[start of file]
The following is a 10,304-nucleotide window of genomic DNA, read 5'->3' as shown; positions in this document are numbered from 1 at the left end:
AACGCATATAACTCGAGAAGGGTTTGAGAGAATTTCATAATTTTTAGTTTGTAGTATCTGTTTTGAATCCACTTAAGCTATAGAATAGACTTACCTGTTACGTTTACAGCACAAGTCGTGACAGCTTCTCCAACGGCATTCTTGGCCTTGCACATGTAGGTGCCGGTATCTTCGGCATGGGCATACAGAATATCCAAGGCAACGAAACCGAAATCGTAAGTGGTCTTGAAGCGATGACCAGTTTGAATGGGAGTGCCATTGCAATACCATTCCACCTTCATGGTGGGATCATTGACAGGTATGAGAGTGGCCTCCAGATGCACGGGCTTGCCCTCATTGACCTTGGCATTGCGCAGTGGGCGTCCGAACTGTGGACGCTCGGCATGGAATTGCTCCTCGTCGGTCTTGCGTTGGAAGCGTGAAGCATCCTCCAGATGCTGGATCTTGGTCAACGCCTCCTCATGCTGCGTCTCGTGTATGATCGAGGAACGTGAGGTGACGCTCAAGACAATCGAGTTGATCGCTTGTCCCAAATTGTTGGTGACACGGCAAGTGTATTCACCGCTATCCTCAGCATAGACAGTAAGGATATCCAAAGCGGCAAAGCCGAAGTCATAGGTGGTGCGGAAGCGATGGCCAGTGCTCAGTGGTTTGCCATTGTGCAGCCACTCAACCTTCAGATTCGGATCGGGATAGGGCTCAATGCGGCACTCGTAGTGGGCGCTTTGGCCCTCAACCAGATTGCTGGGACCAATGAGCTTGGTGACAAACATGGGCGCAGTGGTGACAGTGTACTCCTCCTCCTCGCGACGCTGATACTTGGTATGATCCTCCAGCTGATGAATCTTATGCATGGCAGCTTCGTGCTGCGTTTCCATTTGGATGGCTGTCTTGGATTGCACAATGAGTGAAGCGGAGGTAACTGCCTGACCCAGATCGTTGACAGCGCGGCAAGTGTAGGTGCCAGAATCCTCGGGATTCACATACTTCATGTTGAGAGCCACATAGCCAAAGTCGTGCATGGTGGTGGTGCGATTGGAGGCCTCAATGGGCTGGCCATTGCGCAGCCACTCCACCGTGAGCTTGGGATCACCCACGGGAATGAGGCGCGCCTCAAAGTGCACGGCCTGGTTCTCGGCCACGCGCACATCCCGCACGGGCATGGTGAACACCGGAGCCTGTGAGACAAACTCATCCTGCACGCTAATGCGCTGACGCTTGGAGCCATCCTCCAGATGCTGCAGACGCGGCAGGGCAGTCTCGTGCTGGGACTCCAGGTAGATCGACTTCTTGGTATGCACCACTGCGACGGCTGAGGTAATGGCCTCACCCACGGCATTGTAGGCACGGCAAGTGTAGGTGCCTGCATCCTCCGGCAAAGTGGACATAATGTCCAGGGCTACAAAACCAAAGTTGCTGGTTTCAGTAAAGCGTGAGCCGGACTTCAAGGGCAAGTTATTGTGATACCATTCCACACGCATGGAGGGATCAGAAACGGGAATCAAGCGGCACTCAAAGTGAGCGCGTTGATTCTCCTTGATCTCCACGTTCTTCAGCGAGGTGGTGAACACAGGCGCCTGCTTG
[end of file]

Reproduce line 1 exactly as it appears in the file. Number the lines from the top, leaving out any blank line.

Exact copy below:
The following is a 10,304-nucleotide window of genomic DNA, read 5'->3' as shown; positions in this document are numbered from 1 at the left end: